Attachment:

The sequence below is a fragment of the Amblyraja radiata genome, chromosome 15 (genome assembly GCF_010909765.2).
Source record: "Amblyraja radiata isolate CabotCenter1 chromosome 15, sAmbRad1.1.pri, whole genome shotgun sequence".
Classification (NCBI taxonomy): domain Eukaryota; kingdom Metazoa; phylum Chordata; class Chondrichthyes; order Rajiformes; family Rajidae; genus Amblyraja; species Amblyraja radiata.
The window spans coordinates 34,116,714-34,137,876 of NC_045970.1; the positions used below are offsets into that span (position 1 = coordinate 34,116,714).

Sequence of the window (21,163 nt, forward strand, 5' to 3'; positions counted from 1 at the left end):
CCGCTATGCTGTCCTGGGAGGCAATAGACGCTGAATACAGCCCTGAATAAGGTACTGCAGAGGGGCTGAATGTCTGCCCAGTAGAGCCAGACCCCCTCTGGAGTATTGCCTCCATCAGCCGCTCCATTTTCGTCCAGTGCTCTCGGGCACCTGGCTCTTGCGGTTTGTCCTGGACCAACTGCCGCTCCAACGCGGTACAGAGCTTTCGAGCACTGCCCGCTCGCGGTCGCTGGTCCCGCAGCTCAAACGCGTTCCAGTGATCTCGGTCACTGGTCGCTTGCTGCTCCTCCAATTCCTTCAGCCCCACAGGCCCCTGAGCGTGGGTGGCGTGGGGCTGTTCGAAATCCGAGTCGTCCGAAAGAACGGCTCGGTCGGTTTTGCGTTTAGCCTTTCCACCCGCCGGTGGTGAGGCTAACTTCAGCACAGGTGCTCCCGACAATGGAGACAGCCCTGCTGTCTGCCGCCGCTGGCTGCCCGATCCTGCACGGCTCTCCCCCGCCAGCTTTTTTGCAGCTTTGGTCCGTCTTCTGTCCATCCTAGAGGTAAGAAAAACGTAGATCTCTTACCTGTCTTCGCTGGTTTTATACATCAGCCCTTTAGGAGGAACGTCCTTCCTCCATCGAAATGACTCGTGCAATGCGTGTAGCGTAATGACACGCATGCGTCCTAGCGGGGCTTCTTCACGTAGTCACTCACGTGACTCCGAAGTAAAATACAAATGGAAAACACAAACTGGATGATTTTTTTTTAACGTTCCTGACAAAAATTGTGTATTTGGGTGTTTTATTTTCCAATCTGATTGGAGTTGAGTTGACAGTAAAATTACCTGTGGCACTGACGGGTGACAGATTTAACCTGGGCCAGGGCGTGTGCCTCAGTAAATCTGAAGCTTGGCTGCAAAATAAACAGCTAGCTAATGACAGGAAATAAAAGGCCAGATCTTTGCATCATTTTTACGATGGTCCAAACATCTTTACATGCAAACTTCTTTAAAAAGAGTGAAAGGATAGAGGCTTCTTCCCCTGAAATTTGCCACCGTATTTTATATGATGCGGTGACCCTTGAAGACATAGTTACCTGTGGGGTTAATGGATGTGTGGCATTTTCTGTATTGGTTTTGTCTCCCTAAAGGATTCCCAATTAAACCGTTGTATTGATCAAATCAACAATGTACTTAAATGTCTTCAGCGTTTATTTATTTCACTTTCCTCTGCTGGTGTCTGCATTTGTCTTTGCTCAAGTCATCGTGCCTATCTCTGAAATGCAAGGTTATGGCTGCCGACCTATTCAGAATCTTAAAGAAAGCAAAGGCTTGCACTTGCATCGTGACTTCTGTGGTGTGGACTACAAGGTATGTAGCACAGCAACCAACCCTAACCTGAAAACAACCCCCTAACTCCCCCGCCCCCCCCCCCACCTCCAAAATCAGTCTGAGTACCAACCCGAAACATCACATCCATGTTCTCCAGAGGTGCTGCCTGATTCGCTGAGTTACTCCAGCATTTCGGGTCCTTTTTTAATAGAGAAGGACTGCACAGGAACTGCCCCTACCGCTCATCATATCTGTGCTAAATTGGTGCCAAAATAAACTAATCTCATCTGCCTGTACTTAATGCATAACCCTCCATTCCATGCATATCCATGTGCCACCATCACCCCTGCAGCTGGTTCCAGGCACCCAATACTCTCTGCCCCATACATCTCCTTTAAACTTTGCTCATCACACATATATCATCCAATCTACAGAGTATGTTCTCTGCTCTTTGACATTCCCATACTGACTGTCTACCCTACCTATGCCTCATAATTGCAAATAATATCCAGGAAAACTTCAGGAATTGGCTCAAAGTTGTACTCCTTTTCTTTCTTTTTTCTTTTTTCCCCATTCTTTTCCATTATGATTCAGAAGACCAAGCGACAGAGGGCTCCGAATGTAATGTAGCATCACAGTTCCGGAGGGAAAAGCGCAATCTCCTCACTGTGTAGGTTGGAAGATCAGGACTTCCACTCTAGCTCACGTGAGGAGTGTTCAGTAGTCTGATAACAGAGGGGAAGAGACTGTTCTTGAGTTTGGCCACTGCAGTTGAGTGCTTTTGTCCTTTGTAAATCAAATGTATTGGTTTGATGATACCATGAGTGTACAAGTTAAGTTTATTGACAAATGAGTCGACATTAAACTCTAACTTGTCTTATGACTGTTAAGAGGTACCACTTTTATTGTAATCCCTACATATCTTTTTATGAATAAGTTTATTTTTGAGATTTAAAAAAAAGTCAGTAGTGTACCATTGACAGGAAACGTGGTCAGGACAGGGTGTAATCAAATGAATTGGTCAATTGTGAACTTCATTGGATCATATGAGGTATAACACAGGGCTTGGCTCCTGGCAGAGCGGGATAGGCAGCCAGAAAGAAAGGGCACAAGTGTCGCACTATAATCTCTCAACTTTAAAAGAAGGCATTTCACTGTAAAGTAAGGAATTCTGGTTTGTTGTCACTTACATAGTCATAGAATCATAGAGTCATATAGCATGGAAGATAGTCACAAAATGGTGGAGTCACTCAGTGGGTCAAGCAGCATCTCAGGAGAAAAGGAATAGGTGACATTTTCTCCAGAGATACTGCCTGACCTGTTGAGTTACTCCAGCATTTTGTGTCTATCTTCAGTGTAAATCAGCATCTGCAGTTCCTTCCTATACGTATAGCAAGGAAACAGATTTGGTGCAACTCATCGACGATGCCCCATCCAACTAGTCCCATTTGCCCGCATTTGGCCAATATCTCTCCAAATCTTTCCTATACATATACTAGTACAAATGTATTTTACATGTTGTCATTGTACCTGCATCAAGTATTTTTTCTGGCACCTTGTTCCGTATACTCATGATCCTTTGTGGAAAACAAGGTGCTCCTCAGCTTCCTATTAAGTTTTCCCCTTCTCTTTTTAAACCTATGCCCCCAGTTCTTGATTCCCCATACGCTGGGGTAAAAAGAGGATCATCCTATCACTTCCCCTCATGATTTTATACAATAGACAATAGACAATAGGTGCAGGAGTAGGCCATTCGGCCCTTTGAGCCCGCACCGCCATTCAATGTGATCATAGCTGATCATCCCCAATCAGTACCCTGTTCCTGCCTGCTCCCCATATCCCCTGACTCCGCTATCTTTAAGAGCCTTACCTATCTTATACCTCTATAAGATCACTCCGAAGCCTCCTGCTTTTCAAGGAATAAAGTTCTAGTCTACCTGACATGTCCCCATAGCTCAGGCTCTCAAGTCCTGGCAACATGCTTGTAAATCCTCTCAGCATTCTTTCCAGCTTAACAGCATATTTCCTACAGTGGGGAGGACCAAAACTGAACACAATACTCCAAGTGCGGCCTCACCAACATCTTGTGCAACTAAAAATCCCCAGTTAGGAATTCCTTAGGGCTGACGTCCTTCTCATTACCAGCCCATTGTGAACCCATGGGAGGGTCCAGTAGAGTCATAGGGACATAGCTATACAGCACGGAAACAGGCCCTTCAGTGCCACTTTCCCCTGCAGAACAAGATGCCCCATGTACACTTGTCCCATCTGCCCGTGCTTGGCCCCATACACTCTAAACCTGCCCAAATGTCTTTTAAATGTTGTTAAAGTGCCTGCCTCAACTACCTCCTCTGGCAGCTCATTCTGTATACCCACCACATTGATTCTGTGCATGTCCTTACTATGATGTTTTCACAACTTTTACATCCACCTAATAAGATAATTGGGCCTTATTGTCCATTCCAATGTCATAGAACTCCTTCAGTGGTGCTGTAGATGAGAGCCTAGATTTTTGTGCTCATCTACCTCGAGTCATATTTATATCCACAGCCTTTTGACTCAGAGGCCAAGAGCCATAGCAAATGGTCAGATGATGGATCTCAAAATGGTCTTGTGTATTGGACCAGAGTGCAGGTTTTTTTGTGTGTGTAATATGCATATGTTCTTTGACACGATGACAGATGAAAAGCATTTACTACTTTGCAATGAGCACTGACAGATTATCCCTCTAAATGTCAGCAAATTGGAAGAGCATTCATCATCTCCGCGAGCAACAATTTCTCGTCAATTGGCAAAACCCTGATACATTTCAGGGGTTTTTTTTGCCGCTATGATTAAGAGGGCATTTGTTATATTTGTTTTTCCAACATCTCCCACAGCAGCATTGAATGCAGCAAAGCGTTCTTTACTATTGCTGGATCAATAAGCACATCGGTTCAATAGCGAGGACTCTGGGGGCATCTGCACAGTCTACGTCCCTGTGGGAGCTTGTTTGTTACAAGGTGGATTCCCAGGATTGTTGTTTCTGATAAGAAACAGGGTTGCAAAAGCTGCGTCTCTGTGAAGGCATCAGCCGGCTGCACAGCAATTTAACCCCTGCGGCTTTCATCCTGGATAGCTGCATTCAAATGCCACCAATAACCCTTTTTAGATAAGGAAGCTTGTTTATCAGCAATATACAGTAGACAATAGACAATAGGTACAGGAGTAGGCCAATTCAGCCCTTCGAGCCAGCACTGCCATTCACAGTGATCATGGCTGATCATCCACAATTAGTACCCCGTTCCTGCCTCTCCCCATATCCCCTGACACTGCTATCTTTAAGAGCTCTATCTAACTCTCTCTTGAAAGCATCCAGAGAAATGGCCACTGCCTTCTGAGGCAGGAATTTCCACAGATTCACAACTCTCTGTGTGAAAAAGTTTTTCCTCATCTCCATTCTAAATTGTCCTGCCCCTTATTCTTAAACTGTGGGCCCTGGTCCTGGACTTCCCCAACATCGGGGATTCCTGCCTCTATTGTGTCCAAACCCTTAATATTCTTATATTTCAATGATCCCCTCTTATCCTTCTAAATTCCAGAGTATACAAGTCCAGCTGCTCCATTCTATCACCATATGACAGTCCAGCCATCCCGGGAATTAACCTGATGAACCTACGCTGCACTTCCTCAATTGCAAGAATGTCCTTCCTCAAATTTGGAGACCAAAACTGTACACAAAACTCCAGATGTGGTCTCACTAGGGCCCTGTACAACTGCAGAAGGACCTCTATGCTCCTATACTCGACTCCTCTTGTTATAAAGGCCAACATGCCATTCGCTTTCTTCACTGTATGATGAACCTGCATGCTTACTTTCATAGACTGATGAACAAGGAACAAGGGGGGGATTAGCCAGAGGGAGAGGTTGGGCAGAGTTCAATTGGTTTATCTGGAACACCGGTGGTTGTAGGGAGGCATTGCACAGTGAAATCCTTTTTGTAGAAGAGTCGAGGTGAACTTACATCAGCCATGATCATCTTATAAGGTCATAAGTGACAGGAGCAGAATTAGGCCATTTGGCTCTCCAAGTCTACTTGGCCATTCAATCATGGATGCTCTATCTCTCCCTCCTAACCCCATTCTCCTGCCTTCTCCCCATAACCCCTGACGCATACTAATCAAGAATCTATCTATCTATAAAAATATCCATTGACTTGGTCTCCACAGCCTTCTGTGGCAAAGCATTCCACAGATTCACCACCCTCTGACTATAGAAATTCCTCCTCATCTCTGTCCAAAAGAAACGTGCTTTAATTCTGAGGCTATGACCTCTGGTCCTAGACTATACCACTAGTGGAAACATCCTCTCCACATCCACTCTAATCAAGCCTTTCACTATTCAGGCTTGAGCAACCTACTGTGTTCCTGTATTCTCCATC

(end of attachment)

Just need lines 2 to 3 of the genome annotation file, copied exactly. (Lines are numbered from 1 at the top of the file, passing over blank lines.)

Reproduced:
Source record: "Amblyraja radiata isolate CabotCenter1 chromosome 15, sAmbRad1.1.pri, whole genome shotgun sequence".
Classification (NCBI taxonomy): domain Eukaryota; kingdom Metazoa; phylum Chordata; class Chondrichthyes; order Rajiformes; family Rajidae; genus Amblyraja; species Amblyraja radiata.